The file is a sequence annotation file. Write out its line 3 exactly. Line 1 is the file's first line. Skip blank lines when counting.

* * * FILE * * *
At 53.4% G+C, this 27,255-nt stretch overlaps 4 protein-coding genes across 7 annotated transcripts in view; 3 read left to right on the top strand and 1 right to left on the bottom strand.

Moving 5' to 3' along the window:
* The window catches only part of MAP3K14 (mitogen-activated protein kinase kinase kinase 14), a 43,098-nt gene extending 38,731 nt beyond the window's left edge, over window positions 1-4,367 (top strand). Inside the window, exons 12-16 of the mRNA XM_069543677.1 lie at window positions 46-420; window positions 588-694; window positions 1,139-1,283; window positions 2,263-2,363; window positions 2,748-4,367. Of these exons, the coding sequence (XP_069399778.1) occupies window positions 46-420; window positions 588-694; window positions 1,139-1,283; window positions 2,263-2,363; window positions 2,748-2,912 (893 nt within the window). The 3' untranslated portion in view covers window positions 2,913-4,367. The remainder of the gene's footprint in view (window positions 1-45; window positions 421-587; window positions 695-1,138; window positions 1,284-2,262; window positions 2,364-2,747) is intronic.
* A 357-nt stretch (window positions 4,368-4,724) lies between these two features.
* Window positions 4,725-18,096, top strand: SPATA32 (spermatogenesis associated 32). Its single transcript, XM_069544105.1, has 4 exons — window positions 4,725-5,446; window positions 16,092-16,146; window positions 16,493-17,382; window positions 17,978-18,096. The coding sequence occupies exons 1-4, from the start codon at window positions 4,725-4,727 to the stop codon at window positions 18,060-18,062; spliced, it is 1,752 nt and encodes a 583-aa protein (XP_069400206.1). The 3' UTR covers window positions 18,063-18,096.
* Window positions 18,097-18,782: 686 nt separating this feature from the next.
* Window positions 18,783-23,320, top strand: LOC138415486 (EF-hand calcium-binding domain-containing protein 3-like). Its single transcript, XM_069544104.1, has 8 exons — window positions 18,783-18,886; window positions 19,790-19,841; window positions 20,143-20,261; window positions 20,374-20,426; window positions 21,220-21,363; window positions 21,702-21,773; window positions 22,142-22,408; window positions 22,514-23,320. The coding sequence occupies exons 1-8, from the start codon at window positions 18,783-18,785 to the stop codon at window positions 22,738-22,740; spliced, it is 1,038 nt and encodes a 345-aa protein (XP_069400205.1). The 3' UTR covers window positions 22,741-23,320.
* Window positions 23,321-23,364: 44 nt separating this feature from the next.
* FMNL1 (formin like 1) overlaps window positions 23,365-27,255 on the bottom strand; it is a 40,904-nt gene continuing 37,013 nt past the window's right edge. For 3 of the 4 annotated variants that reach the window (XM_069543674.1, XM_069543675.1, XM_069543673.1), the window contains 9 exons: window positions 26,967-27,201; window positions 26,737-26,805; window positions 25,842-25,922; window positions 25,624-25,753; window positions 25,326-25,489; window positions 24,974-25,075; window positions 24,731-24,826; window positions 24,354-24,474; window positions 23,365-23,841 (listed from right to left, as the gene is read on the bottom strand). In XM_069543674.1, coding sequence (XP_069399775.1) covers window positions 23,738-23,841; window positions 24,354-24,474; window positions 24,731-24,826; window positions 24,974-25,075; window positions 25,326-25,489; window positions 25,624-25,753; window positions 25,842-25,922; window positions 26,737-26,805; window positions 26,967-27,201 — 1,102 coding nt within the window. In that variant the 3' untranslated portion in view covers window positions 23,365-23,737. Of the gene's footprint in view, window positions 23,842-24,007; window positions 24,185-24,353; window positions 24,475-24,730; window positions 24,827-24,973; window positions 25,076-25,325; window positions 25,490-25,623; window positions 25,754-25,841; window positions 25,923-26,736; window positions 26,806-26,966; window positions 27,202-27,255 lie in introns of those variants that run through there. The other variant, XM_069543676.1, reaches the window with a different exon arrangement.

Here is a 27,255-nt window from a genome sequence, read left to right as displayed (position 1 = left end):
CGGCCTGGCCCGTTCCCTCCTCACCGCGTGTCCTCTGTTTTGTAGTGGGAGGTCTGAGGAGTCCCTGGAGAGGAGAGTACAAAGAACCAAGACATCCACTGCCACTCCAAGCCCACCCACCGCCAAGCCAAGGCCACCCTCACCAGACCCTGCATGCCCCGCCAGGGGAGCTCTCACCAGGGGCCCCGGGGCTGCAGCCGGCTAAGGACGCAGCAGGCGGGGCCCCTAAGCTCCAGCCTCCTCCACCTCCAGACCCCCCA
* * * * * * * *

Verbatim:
* The window catches only part of MAP3K14 (mitogen-activated protein kinase kinase kinase 14), a 43,098-nt gene extending 38,731 nt beyond the window's left edge, over window positions 1-4,367 (top strand). Inside the window, exons 12-16 of the mRNA XM_069543677.1 lie at window positions 46-420; window positions 588-694; window positions 1,139-1,283; window positions 2,263-2,363; window positions 2,748-4,367. Of these exons, the coding sequence (XP_069399778.1) occupies window positions 46-420; window positions 588-694; window positions 1,139-1,283; window positions 2,263-2,363; window positions 2,748-2,912 (893 nt within the window). The 3' untranslated portion in view covers window positions 2,913-4,367. The remainder of the gene's footprint in view (window positions 1-45; window positions 421-587; window positions 695-1,138; window positions 1,284-2,262; window positions 2,364-2,747) is intronic.